Regular consumption of fruits and vegetables has been consistently shown to be associated with reduced risk of developing chronic diseases such as cancer and cardiovascular disease. Apples are commonly consumed and are the major contributors of phytochemicals in human diets. It was previously reported that apple extracts exhibit strong antioxidant and antiproliferative activities and that the major part of total antioxidant activity is from the combination of phytochemicals. Phytochemicals, including phenolics and flavonoids, are suggested to be the bioactive compounds contributing to the health benefits of apples. Here it is shown that whole apple extracts prevent mammary cancer in a rat model in a dose-dependent manner at doses comparable to human consumption of one, three, and six apples a day. This study demonstrated that whole apple extracts effectively inhibited mammary cancer growth in the rat model; thus, consumption of apples may be an effective strategy for cancer protection.

J Nutr. 2007 Nov;137(11):2405-11.

    Quercetin reduces blood pressure in hypertensive subjects.

    Edwards RL, Lyon T, Litwin SE, Rabovsky A, Symons JD, Jalili T.

    Division of Nutrition, University of Utah, Salt Lake City, UT 84112, USA.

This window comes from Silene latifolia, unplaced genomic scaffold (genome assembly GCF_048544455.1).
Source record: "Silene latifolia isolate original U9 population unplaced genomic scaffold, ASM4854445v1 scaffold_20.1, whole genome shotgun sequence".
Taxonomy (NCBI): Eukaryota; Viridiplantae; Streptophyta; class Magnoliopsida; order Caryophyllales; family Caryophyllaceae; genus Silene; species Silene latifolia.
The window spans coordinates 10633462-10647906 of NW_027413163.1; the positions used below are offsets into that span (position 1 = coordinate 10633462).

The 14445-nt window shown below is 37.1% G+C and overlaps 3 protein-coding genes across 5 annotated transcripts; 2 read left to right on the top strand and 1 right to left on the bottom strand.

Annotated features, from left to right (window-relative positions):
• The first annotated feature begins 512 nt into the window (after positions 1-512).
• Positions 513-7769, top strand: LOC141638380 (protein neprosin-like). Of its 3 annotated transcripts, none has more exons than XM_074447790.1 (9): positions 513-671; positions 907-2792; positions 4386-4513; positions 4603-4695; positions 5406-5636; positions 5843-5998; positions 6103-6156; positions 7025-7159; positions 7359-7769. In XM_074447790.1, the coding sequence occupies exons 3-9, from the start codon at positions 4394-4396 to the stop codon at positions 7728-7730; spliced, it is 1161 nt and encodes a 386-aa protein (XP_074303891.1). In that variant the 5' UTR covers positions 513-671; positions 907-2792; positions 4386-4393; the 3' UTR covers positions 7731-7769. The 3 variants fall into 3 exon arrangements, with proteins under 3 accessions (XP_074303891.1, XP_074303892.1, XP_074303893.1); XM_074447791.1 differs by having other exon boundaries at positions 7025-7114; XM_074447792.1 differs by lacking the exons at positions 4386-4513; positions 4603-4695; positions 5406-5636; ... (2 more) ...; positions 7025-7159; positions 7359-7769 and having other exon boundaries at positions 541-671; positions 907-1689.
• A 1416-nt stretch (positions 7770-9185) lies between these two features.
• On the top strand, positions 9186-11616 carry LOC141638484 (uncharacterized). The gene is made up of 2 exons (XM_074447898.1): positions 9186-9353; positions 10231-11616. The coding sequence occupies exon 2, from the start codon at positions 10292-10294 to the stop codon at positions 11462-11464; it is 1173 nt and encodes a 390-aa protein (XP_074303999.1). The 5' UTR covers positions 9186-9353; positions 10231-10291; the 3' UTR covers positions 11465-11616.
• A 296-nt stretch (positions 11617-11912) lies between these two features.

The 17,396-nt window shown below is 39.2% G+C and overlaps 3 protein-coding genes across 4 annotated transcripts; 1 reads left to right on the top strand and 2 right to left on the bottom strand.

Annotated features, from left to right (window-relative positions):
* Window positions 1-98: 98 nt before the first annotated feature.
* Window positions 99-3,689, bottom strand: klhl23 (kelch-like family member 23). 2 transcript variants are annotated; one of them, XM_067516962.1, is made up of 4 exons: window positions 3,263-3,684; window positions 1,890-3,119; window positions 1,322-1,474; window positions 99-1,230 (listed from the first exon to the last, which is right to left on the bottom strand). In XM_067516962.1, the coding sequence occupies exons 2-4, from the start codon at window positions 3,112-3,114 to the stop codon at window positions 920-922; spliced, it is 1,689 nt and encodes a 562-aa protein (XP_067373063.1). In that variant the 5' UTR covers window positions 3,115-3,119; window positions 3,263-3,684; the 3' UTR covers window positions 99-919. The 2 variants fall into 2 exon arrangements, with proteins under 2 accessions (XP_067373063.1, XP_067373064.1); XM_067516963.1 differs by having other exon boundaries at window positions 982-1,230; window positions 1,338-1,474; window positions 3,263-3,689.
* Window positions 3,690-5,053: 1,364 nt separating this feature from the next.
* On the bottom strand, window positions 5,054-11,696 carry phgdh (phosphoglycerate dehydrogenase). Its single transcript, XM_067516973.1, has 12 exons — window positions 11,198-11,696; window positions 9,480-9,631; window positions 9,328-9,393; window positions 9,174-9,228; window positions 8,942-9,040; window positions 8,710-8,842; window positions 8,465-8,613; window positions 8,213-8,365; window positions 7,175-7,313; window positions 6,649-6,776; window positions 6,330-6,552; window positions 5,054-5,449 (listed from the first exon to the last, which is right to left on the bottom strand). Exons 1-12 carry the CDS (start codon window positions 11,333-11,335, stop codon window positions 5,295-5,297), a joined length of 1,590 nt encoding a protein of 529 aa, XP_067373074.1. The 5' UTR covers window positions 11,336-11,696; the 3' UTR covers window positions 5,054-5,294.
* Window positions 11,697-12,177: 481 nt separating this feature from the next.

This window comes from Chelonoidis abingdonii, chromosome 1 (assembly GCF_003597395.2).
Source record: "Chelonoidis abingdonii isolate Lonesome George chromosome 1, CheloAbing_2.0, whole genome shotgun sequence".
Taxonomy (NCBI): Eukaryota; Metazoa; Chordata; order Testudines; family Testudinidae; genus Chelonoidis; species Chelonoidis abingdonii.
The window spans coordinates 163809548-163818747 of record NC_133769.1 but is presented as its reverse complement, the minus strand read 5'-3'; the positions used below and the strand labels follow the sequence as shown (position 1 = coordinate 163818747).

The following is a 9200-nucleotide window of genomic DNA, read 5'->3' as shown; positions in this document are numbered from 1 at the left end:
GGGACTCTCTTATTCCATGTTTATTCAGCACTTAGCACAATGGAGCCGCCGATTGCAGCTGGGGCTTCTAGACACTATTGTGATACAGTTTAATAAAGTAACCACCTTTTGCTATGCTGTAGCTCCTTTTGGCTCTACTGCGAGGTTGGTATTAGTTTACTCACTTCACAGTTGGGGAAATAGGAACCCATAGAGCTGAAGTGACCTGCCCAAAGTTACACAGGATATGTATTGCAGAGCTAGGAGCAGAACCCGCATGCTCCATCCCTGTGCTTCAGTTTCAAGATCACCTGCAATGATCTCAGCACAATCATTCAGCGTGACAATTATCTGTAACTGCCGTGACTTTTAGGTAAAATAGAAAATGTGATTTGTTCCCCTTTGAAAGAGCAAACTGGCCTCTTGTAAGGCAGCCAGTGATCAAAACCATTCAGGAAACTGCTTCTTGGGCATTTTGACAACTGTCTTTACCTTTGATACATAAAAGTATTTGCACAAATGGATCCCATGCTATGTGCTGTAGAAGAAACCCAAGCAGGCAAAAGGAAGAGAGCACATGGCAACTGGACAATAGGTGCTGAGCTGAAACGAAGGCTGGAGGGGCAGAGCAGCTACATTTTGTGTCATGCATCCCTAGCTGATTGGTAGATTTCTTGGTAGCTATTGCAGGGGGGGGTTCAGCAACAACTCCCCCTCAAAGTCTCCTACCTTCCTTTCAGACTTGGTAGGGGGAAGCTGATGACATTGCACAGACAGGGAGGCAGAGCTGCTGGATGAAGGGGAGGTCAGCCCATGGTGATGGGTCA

Epidemiological studies report that quercetin, an antioxidant flavonol found in apples, berries, and onions, is associated with reduced risk of coronary heart disease and stroke. Quercetin supplementation also reduces blood pressure in hypertensive rodents. The efficacy of quercetin supplementation to lower blood pressure in hypertensive humans has never been evaluated. We tested the hypothesis that quercetin supplementation reduces blood pressure in hypertensive patients. We then determined whether the antihypertensive effect of quercetin is associated with reductions in systemic oxidant stress. Men and women with prehypertension (n = 19) and stage 1 hypertension (n = 22) were enrolled in a randomized, double-blind, placebo-controlled, crossover study to test the efficacy of 730 mg quercetin/d for 28 d vs. placebo. Blood pressure (mm Hg, systolic/diastolic) at enrollment was 137 +/- 2/86 +/- 1 in prehypertensives and 148 +/- 2/96 +/- 1 in stage 1 hypertensive subjects. Blood pressure was not altered in prehypertensive patients after quercetin supplementation. In contrast, reductions in (P < 0.01) systolic (-7 +/- 2 mm Hg), diastolic (-5 +/- 2 mm Hg), and mean arterial pressures (-5 +/- 2 mm Hg) were observed in stage 1 hypertensive patients after quercetin treatment. However, indices of oxidant stress measured in the plasma and urine were not affected by quercetin. These data are the first to our knowledge to show that quercetin supplementation reduces blood pressure in hypertensive subjects. Contrary to animal-based studies, there was no quercetin-evoked reduction in systemic markers of oxidative stress.